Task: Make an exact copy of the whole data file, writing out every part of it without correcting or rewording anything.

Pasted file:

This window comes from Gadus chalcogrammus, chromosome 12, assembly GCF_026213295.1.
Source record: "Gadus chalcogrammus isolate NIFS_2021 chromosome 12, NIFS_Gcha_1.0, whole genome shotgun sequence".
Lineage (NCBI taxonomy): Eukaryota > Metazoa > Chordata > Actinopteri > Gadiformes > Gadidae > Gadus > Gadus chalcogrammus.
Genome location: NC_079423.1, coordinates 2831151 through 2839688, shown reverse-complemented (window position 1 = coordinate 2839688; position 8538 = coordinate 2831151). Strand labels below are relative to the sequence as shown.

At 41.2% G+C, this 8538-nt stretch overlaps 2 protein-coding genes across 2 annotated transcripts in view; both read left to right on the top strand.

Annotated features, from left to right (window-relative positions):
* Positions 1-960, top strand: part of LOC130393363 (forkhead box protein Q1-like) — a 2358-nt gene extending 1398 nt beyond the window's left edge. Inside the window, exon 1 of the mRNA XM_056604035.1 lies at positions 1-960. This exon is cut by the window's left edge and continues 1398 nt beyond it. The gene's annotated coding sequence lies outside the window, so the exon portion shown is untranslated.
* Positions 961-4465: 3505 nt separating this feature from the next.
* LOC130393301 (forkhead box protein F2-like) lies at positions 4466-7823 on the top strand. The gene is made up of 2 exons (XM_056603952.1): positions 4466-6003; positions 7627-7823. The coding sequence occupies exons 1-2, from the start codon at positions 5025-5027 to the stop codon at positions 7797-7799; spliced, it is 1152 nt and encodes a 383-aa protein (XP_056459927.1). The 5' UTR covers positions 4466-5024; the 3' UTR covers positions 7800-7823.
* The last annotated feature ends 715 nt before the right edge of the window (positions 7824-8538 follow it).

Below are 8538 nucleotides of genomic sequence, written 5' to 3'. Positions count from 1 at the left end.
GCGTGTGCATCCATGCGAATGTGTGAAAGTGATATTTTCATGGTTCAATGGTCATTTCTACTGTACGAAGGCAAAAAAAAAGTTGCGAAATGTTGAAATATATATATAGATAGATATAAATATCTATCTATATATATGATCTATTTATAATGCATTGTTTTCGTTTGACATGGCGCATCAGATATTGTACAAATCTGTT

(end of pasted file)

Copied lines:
This window comes from Gadus chalcogrammus, chromosome 12, assembly GCF_026213295.1.
Source record: "Gadus chalcogrammus isolate NIFS_2021 chromosome 12, NIFS_Gcha_1.0, whole genome shotgun sequence".
Lineage (NCBI taxonomy): Eukaryota > Metazoa > Chordata > Actinopteri > Gadiformes > Gadidae > Gadus > Gadus chalcogrammus.
Genome location: NC_079423.1, coordinates 2831151 through 2839688, shown reverse-complemented (window position 1 = coordinate 2839688; position 8538 = coordinate 2831151). Strand labels below are relative to the sequence as shown.

At 41.2% G+C, this 8538-nt stretch overlaps 2 protein-coding genes across 2 annotated transcripts in view; both read left to right on the top strand.

Annotated features, from left to right (window-relative positions):
* Positions 1-960, top strand: part of LOC130393363 (forkhead box protein Q1-like) — a 2358-nt gene extending 1398 nt beyond the window's left edge. Inside the window, exon 1 of the mRNA XM_056604035.1 lies at positions 1-960. This exon is cut by the window's left edge and continues 1398 nt beyond it. The gene's annotated coding sequence lies outside the window, so the exon portion shown is untranslated.
* Positions 961-4465: 3505 nt separating this feature from the next.
* LOC130393301 (forkhead box protein F2-like) lies at positions 4466-7823 on the top strand. The gene is made up of 2 exons (XM_056603952.1): positions 4466-6003; positions 7627-7823. The coding sequence occupies exons 1-2, from the start codon at positions 5025-5027 to the stop codon at positions 7797-7799; spliced, it is 1152 nt and encodes a 383-aa protein (XP_056459927.1). The 5' UTR covers positions 4466-5024; the 3' UTR covers positions 7800-7823.
* The last annotated feature ends 715 nt before the right edge of the window (positions 7824-8538 follow it).

Below are 8538 nucleotides of genomic sequence, written 5' to 3'. Positions count from 1 at the left end.
GCGTGTGCATCCATGCGAATGTGTGAAAGTGATATTTTCATGGTTCAATGGTCATTTCTACTGTACGAAGGCAAAAAAAAAGTTGCGAAATGTTGAAATATATATATAGATAGATATAAATATCTATCTATATATATGATCTATTTATAATGCATTGTTTTCGTTTGACATGGCGCATCAGATATTGTACAAATCTGTT